Charles V in Sicily


On 20 August 1535, after three long days at sea, Charles V, Emperor of the Holy Roman Empire, landed in Trapani: this is the date of the start of the voyage that led him and will lead us on a journey into the interior of Sicily.

The city of Trapani had around fifteen thousand inhabitants and was defined as the 'key to the kingdom': its port was teeming with people, business, commercial and military exchanges. Walking around the port area, one can still hear the sound of a port in full activity and the soul of a rich and vital city that draws its profits from the sea.

The emperor stayed for a few days, and that’s how long we allow ourselves: we visit the Pepoli Palace, where our protagonist stayed, and the Cathedral, where the confirmation of privileges to the Trapani community and individual citizens took place.

Leaving Trapani, Charles V reached Alcamo, a populous feudal town, and spent two nights in the imposing 14th-century castle. From here we could also choose to set out to discover the castles of the west.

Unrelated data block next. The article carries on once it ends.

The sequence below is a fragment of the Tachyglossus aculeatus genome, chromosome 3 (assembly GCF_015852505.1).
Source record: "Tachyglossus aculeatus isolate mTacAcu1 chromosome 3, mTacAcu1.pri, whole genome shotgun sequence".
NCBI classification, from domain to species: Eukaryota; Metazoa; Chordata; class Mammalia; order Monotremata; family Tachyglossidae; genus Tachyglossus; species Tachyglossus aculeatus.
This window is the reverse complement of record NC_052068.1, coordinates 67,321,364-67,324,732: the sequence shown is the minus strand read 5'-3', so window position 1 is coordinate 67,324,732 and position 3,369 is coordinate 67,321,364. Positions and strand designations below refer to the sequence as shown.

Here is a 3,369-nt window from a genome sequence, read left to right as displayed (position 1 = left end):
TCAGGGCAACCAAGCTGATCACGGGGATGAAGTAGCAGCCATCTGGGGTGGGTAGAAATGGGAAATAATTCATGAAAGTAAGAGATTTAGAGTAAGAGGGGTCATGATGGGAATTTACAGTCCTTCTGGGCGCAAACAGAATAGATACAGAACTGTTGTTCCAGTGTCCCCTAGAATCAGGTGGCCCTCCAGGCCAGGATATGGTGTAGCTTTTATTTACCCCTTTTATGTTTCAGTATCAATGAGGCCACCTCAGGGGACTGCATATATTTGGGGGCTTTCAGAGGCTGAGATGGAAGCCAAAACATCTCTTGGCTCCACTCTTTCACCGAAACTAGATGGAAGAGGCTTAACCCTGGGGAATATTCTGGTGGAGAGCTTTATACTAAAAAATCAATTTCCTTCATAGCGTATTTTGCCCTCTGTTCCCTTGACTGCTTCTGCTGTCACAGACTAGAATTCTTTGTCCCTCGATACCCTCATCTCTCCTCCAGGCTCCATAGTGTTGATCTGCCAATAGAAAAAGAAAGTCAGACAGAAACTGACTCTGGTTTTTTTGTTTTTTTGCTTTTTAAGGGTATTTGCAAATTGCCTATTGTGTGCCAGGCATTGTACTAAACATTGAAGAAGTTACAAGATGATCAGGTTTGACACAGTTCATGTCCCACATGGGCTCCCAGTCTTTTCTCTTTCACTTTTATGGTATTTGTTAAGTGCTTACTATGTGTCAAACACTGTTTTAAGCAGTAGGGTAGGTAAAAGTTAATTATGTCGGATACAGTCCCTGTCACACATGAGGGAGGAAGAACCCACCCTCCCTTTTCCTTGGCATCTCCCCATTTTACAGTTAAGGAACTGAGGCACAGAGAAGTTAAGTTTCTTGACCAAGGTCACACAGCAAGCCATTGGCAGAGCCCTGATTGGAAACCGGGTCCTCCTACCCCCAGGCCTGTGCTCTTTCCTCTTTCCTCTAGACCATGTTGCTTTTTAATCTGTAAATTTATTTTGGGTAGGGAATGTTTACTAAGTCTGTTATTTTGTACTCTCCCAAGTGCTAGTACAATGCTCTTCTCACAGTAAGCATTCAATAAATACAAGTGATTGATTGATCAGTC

For now, we continue in the footsteps of Charles V, and set off for Monreale, a small town of four thousand inhabitants that revolved around the abbey and the cathedral, resplendent in the gold of its mosaics and the grandeur of its apses.

The stop was to prepare for the arrival in Palermo: the triumphal entry into the city took place through the medieval Porta Nuova, decorated for the occasion with garlands and inscriptions celebrating the sovereign and his military victories. Let’s follow the route: with our backs to Porta Nuova, let’s go down Corso Vittorio Emanuele, known as the Cassaro, and reach the Cathedral; let’s look around almost as if we were searching for the red and yellow drapes that adorned the noble houses, decorated for the occasion. At the height of the church of Sant’Antonio Abate, the procession made its way through the heart of the mercantile city to Piazza San Francesco, the centre of the magnificent ceremony.